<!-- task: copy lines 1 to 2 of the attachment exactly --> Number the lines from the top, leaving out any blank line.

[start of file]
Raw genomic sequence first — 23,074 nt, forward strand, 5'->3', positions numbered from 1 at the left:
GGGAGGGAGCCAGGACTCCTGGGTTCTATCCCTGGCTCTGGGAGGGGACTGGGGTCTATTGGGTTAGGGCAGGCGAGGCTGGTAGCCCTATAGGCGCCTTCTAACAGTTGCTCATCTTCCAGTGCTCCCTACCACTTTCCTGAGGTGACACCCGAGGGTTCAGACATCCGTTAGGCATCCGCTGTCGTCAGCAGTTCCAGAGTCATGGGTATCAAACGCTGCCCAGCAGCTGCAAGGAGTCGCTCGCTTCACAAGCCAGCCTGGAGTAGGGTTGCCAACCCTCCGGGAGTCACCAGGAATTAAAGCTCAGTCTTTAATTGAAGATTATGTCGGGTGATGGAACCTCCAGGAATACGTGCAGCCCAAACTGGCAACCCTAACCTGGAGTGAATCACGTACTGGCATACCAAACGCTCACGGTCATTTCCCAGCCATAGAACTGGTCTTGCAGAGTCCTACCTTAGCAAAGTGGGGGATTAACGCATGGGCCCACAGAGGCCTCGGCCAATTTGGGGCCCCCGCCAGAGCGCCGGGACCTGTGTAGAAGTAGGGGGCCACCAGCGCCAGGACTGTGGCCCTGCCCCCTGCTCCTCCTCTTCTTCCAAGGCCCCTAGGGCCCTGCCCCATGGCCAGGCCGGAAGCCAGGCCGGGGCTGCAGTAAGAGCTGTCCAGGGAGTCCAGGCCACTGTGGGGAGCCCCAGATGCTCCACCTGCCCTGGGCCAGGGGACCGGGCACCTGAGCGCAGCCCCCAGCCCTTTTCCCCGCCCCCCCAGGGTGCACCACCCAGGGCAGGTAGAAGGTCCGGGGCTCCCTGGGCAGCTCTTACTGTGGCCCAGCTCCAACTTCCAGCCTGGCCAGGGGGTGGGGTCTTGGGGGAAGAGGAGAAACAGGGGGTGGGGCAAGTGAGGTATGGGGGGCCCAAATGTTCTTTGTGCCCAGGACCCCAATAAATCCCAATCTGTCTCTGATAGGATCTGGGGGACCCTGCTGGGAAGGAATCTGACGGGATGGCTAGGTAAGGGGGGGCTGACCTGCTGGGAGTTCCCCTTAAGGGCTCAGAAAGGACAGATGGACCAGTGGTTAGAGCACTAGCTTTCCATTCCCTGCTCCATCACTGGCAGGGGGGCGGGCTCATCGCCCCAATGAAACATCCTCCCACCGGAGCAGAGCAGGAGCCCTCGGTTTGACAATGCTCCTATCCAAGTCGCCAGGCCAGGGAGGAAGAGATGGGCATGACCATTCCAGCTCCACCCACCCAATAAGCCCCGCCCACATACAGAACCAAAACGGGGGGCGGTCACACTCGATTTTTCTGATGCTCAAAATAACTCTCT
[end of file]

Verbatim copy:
Raw genomic sequence first — 23,074 nt, forward strand, 5'->3', positions numbered from 1 at the left:
GGGAGGGAGCCAGGACTCCTGGGTTCTATCCCTGGCTCTGGGAGGGGACTGGGGTCTATTGGGTTAGGGCAGGCGAGGCTGGTAGCCCTATAGGCGCCTTCTAACAGTTGCTCATCTTCCAGTGCTCCCTACCACTTTCCTGAGGTGACACCCGAGGGTTCAGACATCCGTTAGGCATCCGCTGTCGTCAGCAGTTCCAGAGTCATGGGTATCAAACGCTGCCCAGCAGCTGCAAGGAGTCGCTCGCTTCACAAGCCAGCCTGGAGTAGGGTTGCCAACCCTCCGGGAGTCACCAGGAATTAAAGCTCAGTCTTTAATTGAAGATTATGTCGGGTGATGGAACCTCCAGGAATACGTGCAGCCCAAACTGGCAACCCTAACCTGGAGTGAATCACGTACTGGCATACCAAACGCTCACGGTCATTTCCCAGCCATAGAACTGGTCTTGCAGAGTCCTACCTTAGCAAAGTGGGGGATTAACGCATGGGCCCACAGAGGCCTCGGCCAATTTGGGGCCCCCGCCAGAGCGCCGGGACCTGTGTAGAAGTAGGGGGCCACCAGCGCCAGGACTGTGGCCCTGCCCCCTGCTCCTCCTCTTCTTCCAAGGCCCCTAGGGCCCTGCCCCATGGCCAGGCCGGAAGCCAGGCCGGGGCTGCAGTAAGAGCTGTCCAGGGAGTCCAGGCCACTGTGGGGAGCCCCAGATGCTCCACCTGCCCTGGGCCAGGGGACCGGGCACCTGAGCGCAGCCCCCAGCCCTTTTCCCCGCCCCCCCAGGGTGCACCACCCAGGGCAGGTAGAAGGTCCGGGGCTCCCTGGGCAGCTCTTACTGTGGCCCAGCTCCAACTTCCAGCCTGGCCAGGGGGTGGGGTCTTGGGGGAAGAGGAGAAACAGGGGGTGGGGCAAGTGAGGTATGGGGGGCCCAAATGTTCTTTGTGCCCAGGACCCCAATAAATCCCAATCTGTCTCTGATAGGATCTGGGGGACCCTGCTGGGAAGGAATCTGACGGGATGGCTAGGTAAGGGGGGGCTGACCTGCTGGGAGTTCCCCTTAAGGGCTCAGAAAGGACAGATGGACCAGTGGTTAGAGCACTAGCTTTCCATTCCCTGCTCCATCACTGGCAGGGGGGCGGGCTCATCGCCCCAATGAAACATCCTCCCACCGGAGCAGAGCAGGAGCCCTCGGTTTGACAATGCTCCTATCCAAGTCGCCAGGCCAGGGAGGAAGAGATGGGCATGACCATTCCAGCTCCACCCACCCAATAAGCCCCGCCCACATACAGAACCAAAACGGGGGGCGGTCACACTCGATTTTTCTGATGCTCAAAATAACTCTCT